Minor League Report: Giants minicamp
Top prospects get head start; Denker embraced by new team
SCOTTSDALE, Ariz. -- Spring Training doesn't begin until next week for most of the Giants' Minor Leaguers. But 48 of the organization's farmhands have gotten a head start on preparing for the season.Those four dozen players are participating in the Giants' Minor League minicamp, which opened last week. It's a mixture of players recovering from injuries, veterans who might fill in during the late innings of Major League exhibitions and, of course, "young guys you want to get started on the right foot," director of player personnel Bobby Evans said. Some of the Giants' top prospects are at the camp, including infielder Angel Villalona, the 17-year-old from the Dominican Republic who signed the largest bonus in club history two years ago; outfielder Wendell Fairley and infielders Nick Noonan and Charlie Culberson, prized selections from last June's First-Year Player Draft; and Kevin Pucetas, named Most Outstanding Pitcher in the South Atlantic League last year after finishing 15-4 with a 1.86 ERA. Munter the mentor: Scott Munter's gone from the Giants organization, but the soft-spoken right-hander left a lasting impression on reliever Billy Sadler, who's in his third big league camp. Sadler played in the Minors with Munter in each of the previous two seasons and watched him strive to return to the big leagues. Munter's now a non-roster invitee with Tampa Bay. "He was kind of my go-to guy with learning this game and the big leagues," said Sadler, who spent part of September 2006 with the Giants. "When he came back down to the Minor Leagues, he said, 'Billy, don't you ever forget where you came from.' I saw him push that much harder when he came back down to the Minors." Following this example, Sadler has worked to find the consistency that has eluded him. Control has been a problem for Sadler, who struck out 59 but walked 35 in 42 1/3 innings last year at Triple-A Fresno, besides recording a 5.95 ERA. Sadler believes that he's throwing more regularly from the same arm slot, which should help his command. "It's a huge challenge for every pitcher," he said. Feeling at home: The jarring experience of being traded was softened for infielder Travis Denker, who sparked Class A San Jose to the California League championship after being acquired from the Dodgers for Mark Sweeney on Aug. 26. "After being on a team for three weeks, I won a ring already," said Denker, who hit .480 with three home runs and seven RBIs in seven postseason games.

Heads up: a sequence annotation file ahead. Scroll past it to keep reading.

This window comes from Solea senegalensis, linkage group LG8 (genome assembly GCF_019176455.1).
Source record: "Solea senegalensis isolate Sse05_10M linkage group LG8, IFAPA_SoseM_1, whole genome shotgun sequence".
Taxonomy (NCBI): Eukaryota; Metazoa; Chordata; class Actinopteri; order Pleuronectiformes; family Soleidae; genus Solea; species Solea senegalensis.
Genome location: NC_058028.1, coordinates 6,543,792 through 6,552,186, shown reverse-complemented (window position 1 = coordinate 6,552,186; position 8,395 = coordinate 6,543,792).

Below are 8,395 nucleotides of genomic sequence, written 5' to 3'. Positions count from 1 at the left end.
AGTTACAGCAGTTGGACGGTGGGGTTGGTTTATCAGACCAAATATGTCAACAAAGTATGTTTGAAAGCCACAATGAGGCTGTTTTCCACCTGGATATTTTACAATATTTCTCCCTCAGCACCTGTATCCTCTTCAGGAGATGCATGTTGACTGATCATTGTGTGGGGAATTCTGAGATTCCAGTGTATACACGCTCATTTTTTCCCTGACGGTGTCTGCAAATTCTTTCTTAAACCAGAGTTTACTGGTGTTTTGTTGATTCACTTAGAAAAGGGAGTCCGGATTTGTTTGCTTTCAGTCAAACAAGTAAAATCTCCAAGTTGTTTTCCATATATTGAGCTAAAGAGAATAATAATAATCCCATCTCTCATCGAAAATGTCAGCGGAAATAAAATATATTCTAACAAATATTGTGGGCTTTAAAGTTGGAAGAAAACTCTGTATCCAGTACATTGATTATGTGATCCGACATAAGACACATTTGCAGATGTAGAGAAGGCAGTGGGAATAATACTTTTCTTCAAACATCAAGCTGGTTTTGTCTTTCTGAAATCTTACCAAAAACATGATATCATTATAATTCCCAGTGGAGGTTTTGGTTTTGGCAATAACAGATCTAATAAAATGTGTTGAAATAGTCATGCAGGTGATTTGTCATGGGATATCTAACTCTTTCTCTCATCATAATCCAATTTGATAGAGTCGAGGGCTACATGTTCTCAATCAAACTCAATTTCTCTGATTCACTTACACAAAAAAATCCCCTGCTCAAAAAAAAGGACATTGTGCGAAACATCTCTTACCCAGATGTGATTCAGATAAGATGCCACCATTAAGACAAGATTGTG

Chris Haft is a reporter for MLB.com. This story was not subject to the approval of Major League Baseball or its clubs.